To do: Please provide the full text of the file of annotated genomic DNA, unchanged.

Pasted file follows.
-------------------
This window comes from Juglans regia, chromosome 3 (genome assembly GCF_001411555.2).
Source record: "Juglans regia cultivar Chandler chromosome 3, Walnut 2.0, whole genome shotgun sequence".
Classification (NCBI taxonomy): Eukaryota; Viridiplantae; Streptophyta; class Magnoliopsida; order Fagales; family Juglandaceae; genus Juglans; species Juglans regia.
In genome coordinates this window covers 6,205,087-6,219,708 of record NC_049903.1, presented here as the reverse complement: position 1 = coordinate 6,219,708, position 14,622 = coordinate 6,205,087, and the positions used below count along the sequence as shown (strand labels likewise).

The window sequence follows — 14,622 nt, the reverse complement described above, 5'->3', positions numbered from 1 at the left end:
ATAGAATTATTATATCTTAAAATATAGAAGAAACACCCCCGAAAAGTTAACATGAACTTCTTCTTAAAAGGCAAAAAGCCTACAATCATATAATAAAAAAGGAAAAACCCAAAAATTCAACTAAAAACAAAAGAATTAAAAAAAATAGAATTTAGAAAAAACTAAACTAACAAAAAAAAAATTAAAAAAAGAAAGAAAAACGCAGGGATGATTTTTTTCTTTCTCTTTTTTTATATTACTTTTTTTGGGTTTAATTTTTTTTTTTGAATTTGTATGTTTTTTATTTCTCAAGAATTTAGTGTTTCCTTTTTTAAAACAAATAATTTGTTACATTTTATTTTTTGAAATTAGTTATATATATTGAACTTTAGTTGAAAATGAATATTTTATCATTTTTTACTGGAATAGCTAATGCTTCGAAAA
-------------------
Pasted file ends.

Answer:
This window comes from Juglans regia, chromosome 3 (genome assembly GCF_001411555.2).
Source record: "Juglans regia cultivar Chandler chromosome 3, Walnut 2.0, whole genome shotgun sequence".
Classification (NCBI taxonomy): Eukaryota; Viridiplantae; Streptophyta; class Magnoliopsida; order Fagales; family Juglandaceae; genus Juglans; species Juglans regia.
In genome coordinates this window covers 6,205,087-6,219,708 of record NC_049903.1, presented here as the reverse complement: position 1 = coordinate 6,219,708, position 14,622 = coordinate 6,205,087, and the positions used below count along the sequence as shown (strand labels likewise).

The window sequence follows — 14,622 nt, the reverse complement described above, 5'->3', positions numbered from 1 at the left end:
ATAGAATTATTATATCTTAAAATATAGAAGAAACACCCCCGAAAAGTTAACATGAACTTCTTCTTAAAAGGCAAAAAGCCTACAATCATATAATAAAAAAGGAAAAACCCAAAAATTCAACTAAAAACAAAAGAATTAAAAAAAATAGAATTTAGAAAAAACTAAACTAACAAAAAAAAAATTAAAAAAAGAAAGAAAAACGCAGGGATGATTTTTTTCTTTCTCTTTTTTTATATTACTTTTTTTGGGTTTAATTTTTTTTTTTGAATTTGTATGTTTTTTATTTCTCAAGAATTTAGTGTTTCCTTTTTTAAAACAAATAATTTGTTACATTTTATTTTTTGAAATTAGTTATATATATTGAACTTTAGTTGAAAATGAATATTTTATCATTTTTTACTGGAATAGCTAATGCTTCGAAAA